Communion of the Sick
The Antiquary had been ill. Not seriously but sufficiently, for at his age a slight indisposition may easily have grave consequences. For three weeks the new “Scott” had stood disconsolately in its tin garage, and the Liturgiologist had been in almost constant attendance at the bedside of his lifelong friend. The old priest had asked for Holy Communion, “and Extreme Unction, if you think I ought to have it.” But Liturgiologist had smilingly insisted that the Antiquary was in no danger of his life, and called one of the young curates to hear his friend’s confession. So next morning, and on many other mornings, the Antiquary had received Holy Communion most edifyingly, propped up on pillows, a stole about his shoulders, and the Liturgiologist had said his own thanksgiving after Mass in the sick room that his friend might share in it.
When the Antiquary finally decided to remain on earth a while longer, his first thought was for the new “Scoot.” “Run her round under the window,” he said, as he sat in his big armchair, looking very much like an old ivory statue of some nameless saint, “if you can’t manage it yourself, get Jim to do it.” So the Liturgiologist got his first lesson in driving, with Jim at his side, one hand on the wheel, lest he should wreck the bus! The driveway was perfectly straight, and the distance not enough to warrant a shift of gears, but the Antiquary’s feeble laugh rang out at the serpentine trail of the “Scoot,” and the sudden and unprovided way it jolted to a halt under his window. But (tho' this is really another story, which you shall hear in due time) the Liturgiologist caught, from this small experiment, the fever and, when the Antiquary was well—But no! There is a time for everything, as old Koheleth remarked, and this is not the time to tell of the Liturgiologist’s transformation into a second Barney Oldfield!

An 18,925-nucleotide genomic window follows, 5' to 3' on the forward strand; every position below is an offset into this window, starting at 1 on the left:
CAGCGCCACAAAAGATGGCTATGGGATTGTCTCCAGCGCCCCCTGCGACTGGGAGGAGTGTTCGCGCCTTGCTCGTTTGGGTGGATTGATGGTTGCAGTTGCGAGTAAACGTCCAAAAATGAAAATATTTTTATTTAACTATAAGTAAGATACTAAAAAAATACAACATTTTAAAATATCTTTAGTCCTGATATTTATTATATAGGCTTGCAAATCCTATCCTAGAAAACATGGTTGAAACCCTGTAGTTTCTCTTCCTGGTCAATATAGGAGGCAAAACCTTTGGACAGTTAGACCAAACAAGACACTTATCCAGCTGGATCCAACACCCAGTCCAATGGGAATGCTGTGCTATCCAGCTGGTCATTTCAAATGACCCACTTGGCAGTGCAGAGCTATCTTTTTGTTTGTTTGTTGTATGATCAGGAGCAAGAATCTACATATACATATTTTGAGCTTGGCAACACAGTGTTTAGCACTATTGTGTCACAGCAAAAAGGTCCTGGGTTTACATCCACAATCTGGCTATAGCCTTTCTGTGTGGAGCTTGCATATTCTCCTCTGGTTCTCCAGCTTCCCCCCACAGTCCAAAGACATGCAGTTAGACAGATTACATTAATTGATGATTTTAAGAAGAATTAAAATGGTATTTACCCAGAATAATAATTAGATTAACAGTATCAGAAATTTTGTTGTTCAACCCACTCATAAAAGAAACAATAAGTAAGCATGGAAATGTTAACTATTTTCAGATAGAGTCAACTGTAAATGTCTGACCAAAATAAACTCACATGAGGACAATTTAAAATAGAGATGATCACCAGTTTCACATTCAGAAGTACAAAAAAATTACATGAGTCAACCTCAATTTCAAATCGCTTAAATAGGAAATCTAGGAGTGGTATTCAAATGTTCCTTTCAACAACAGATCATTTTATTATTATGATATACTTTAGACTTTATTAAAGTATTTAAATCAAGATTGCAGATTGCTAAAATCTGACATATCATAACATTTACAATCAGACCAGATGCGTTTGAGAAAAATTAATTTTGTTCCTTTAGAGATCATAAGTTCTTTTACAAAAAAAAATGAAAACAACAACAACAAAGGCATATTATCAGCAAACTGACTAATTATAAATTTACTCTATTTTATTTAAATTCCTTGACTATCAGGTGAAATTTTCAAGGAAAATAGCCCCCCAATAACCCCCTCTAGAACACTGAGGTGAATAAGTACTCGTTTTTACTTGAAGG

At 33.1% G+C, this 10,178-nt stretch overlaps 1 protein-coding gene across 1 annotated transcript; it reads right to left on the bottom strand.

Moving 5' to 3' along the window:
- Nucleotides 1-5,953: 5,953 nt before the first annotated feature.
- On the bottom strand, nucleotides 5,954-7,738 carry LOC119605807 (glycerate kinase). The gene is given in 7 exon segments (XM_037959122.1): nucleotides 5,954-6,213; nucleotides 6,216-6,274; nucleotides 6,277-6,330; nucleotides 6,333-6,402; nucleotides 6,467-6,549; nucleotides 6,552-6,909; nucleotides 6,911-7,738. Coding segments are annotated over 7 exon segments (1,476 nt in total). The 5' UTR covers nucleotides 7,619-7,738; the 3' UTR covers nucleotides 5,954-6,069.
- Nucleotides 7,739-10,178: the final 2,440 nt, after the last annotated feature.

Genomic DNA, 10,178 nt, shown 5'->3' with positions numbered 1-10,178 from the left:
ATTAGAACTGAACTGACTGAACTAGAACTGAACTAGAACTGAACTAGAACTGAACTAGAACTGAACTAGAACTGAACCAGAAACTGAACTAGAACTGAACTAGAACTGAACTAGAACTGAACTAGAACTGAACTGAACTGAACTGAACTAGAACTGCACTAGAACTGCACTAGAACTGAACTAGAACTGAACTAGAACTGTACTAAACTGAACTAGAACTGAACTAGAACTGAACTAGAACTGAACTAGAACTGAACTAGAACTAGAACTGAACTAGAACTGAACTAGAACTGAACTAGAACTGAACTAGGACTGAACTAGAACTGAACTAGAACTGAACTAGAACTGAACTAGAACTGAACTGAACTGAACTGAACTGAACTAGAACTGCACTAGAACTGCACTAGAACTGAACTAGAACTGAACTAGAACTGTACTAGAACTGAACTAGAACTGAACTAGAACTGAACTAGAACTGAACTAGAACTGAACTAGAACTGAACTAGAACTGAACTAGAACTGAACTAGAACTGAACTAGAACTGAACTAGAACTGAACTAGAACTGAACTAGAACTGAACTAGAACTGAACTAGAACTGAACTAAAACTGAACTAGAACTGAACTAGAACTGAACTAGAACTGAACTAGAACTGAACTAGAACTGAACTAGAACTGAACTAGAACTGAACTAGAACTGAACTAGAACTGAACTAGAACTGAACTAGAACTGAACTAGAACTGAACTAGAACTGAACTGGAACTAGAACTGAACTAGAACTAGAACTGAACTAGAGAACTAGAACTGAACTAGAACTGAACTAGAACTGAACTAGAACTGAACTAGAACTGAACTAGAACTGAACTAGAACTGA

Afterwards the two old friends sat in the bay window and talked. The little table which had been prepared for the administration of the Sacrament had not yet been removed, and the Antiquary remarked, “Quite like the ancient times, Pere, you bringing the Blessed Sacrament right from the Church, in your surplice, with the boys and candles and bells and things.” More pity it can’t always be done that way.”